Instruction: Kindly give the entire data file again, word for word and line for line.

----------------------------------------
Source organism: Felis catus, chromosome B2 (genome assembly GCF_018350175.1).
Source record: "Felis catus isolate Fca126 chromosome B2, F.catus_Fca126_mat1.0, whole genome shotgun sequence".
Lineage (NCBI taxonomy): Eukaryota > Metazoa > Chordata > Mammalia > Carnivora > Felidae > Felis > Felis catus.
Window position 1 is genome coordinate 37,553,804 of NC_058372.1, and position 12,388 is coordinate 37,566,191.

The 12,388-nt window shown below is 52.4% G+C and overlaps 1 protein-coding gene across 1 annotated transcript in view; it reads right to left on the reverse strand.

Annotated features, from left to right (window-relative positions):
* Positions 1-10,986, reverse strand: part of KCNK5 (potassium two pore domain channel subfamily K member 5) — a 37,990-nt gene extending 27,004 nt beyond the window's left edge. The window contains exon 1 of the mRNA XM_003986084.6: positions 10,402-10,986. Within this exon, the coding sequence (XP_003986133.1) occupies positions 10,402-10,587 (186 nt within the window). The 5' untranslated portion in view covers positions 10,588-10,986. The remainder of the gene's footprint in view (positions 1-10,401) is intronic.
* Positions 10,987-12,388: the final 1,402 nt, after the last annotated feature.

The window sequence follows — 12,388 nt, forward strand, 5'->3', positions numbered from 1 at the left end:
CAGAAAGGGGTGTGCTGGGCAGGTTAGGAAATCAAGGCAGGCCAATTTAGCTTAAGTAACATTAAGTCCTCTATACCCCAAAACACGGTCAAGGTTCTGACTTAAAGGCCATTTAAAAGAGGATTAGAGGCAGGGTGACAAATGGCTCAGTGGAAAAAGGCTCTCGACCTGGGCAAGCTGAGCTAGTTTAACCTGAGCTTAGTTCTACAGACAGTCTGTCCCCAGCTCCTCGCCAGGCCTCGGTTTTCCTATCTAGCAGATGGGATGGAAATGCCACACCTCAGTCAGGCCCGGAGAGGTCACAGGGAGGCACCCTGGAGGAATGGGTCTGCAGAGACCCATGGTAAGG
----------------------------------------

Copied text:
Source organism: Felis catus, chromosome B2 (genome assembly GCF_018350175.1).
Source record: "Felis catus isolate Fca126 chromosome B2, F.catus_Fca126_mat1.0, whole genome shotgun sequence".
Lineage (NCBI taxonomy): Eukaryota > Metazoa > Chordata > Mammalia > Carnivora > Felidae > Felis > Felis catus.
Window position 1 is genome coordinate 37,553,804 of NC_058372.1, and position 12,388 is coordinate 37,566,191.

The 12,388-nt window shown below is 52.4% G+C and overlaps 1 protein-coding gene across 1 annotated transcript in view; it reads right to left on the reverse strand.

Annotated features, from left to right (window-relative positions):
* Positions 1-10,986, reverse strand: part of KCNK5 (potassium two pore domain channel subfamily K member 5) — a 37,990-nt gene extending 27,004 nt beyond the window's left edge. The window contains exon 1 of the mRNA XM_003986084.6: positions 10,402-10,986. Within this exon, the coding sequence (XP_003986133.1) occupies positions 10,402-10,587 (186 nt within the window). The 5' untranslated portion in view covers positions 10,588-10,986. The remainder of the gene's footprint in view (positions 1-10,401) is intronic.
* Positions 10,987-12,388: the final 1,402 nt, after the last annotated feature.

The window sequence follows — 12,388 nt, forward strand, 5'->3', positions numbered from 1 at the left end:
CAGAAAGGGGTGTGCTGGGCAGGTTAGGAAATCAAGGCAGGCCAATTTAGCTTAAGTAACATTAAGTCCTCTATACCCCAAAACACGGTCAAGGTTCTGACTTAAAGGCCATTTAAAAGAGGATTAGAGGCAGGGTGACAAATGGCTCAGTGGAAAAAGGCTCTCGACCTGGGCAAGCTGAGCTAGTTTAACCTGAGCTTAGTTCTACAGACAGTCTGTCCCCAGCTCCTCGCCAGGCCTCGGTTTTCCTATCTAGCAGATGGGATGGAAATGCCACACCTCAGTCAGGCCCGGAGAGGTCACAGGGAGGCACCCTGGAGGAATGGGTCTGCAGAGACCCATGGTAAGG